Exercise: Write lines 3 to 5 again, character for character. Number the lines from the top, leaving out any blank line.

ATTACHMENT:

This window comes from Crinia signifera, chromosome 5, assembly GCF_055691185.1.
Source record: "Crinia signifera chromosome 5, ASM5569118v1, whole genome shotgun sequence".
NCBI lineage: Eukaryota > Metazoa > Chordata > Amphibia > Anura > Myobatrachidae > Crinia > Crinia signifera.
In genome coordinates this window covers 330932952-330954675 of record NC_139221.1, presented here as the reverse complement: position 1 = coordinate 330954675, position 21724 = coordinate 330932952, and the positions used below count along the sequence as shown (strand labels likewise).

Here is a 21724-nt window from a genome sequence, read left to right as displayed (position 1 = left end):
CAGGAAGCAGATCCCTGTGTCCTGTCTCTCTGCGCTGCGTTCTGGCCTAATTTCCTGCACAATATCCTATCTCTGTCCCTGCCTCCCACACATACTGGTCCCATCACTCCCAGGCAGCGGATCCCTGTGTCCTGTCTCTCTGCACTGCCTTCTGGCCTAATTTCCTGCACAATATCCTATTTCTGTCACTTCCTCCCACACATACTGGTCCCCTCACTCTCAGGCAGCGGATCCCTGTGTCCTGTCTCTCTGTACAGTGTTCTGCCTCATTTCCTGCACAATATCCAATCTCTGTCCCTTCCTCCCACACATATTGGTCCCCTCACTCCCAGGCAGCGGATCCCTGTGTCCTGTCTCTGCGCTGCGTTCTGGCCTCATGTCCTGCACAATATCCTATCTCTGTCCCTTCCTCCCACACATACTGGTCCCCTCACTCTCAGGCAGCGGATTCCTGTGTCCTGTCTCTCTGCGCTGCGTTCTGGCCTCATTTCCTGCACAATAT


NCBI lineage: Eukaryota > Metazoa > Chordata > Amphibia > Anura > Myobatrachidae > Crinia > Crinia signifera.
In genome coordinates this window covers 330932952-330954675 of record NC_139221.1, presented here as the reverse complement: position 1 = coordinate 330954675, position 21724 = coordinate 330932952, and the positions used below count along the sequence as shown (strand labels likewise).

Here is a 21724-nt window from a genome sequence, read left to right as displayed (position 1 = left end):